Expert testifies polygamous sect belief system is abusive

Associated Press/April 18, 2008

San Angelo - The belief system at a polygamous sect is abusive and teen girls do not resist early marriages because they are trained to be obedient and compliant, an expert testified Friday in a custody hearing for 416 children seized from a secluded ranch.

Many of the women had children when they were minors, some as young as 13, a child welfare worker said earlier in the child custody hearing, one of the largest and most convoluted in U.S. history.

State District Judge Barbara Walther must decide whether the children will remain in state custody. Child welfare officials claim the children were abused or in imminent danger of abuse because the sect encourages girls younger than 18 to marry and have children.

An expert in children in cults testified Friday that while the teen girls believed they were marrying out of free choice, it's a choice based on lessons they've had from birth.

"Obedience is a very important element of their belief system," said psychiatrist Bruce Perry, who interviewed three girls seized in the April 3 raid. "Compliance is being godly, it's part of their honoring God."

He also said that many of the adults at the Yearning For Zion Ranch owned by the Fundamentalist Church of Jesus Christ of Latter Day Saints are loving parents and that the boys seemed emotionally healthy when he played with them.

But, he noted, the sect's belief system "is abusive. The culture is very authoritarian."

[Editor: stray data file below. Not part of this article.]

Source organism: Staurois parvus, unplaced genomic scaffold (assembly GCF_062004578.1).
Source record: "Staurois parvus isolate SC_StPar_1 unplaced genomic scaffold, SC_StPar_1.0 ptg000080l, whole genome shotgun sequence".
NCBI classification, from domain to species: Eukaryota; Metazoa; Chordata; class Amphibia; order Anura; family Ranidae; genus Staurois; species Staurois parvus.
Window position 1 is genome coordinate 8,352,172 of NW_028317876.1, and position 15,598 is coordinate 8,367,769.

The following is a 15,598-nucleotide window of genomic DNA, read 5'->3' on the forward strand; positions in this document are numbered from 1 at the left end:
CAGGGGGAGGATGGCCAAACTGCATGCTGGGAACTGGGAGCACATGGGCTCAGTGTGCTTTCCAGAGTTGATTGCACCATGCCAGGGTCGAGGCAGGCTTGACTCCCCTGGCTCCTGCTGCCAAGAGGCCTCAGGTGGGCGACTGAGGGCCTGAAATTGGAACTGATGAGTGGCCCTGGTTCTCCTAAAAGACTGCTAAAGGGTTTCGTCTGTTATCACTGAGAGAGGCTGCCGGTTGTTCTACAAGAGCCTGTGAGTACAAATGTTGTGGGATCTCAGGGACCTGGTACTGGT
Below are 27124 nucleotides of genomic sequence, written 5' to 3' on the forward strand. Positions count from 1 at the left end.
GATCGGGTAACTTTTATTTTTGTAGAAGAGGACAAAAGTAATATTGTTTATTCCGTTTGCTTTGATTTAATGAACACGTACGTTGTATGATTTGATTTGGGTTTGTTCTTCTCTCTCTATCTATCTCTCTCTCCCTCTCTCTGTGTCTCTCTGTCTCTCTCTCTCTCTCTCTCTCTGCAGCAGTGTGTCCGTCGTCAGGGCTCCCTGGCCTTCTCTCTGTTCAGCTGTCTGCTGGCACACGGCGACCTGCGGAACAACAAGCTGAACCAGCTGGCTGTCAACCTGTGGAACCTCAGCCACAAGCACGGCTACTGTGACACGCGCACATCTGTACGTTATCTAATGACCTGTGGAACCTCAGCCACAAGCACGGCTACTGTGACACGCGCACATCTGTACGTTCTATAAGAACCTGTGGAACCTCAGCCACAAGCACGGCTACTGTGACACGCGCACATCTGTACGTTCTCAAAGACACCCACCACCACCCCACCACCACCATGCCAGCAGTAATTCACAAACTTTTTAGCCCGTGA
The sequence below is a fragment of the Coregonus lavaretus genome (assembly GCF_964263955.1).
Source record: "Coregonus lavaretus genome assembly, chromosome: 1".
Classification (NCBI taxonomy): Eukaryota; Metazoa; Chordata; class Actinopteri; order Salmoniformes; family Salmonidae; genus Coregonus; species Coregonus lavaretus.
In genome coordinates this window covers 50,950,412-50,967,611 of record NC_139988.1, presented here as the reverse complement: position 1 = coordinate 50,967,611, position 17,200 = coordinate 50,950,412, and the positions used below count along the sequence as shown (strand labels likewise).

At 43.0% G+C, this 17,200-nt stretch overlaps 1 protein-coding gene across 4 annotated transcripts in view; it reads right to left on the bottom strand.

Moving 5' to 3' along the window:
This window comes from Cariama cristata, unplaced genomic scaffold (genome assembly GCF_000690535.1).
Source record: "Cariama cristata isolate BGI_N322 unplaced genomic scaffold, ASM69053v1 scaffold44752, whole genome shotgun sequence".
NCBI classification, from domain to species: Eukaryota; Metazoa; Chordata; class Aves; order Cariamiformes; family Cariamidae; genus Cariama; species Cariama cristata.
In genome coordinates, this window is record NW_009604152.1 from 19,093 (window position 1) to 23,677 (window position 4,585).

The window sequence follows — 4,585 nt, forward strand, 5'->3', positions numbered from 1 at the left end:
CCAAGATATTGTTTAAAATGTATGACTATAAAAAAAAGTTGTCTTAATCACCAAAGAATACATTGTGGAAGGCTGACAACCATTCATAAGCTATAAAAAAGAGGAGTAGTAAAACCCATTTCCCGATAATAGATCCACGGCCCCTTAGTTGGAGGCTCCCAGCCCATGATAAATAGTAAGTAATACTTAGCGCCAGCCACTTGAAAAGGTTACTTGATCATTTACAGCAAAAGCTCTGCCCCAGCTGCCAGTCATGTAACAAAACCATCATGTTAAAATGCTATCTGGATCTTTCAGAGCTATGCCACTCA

Child welfare investigator Angie Voss testified Thursday that at least five girls who are younger than 18 are pregnant or have children. Voss said some of the women identified as adults with children may be juveniles, or may have had children when they were younger than 18.

Identifying children and parents has been difficult because members of the Fundamentalist Church of Jesus Christ of Latter Day Saints have given different names and ages at various times, Voss said. The state has asked that DNA be taken from all of the children and their alleged parents to help determine biological connections. The judge has not ruled on that request.

The court hearing disintegrated into farce early Thursday, as hundreds of lawyers who descended on San Angelo for the proceedings shouted objections or lined up to cross-examine witnesses. The judge struggled to maintain order.

On Friday, Walther was testier - and stricter, cutting off prolonged cross-examinations of a witness when a line of 10 defense lawyers had formed to ask essentially the same questions. She solicited objections when she felt questioning was going on too long.

The renegade Mormon sect is led by Warren Jeffs, who is currently awaiting trial in a Kingman, Ariz., jail on charges related to the promotion of underage marriages. He previously was convicted of being an accomplice to the rape of a 14-year-old wed to her cousin in a Utah case.

The sect came to West Texas in 2003, relocating some members from the church's traditional home along the Utah-Arizona state line.

Authorities raided the 1,700-acre ranch south of here in Eldorado on April 3 and began removing children while seeking evidence of underage girls being married to adults. Walther signed an emergency order giving the state custody of the children taken from the ranch.

The raid was prompted by a call from someone identifying herself as a 16-year-old girl with the sect. She claimed her husband, a 50-year-old member of the sect, beat and raped her.

The girl has yet to be identified, though Voss said a girl matching her description was seen by other girls in the ranch garden four days before the raid began.

Associated Press writer Jennifer Dobner in San Angelo contributed to this report.

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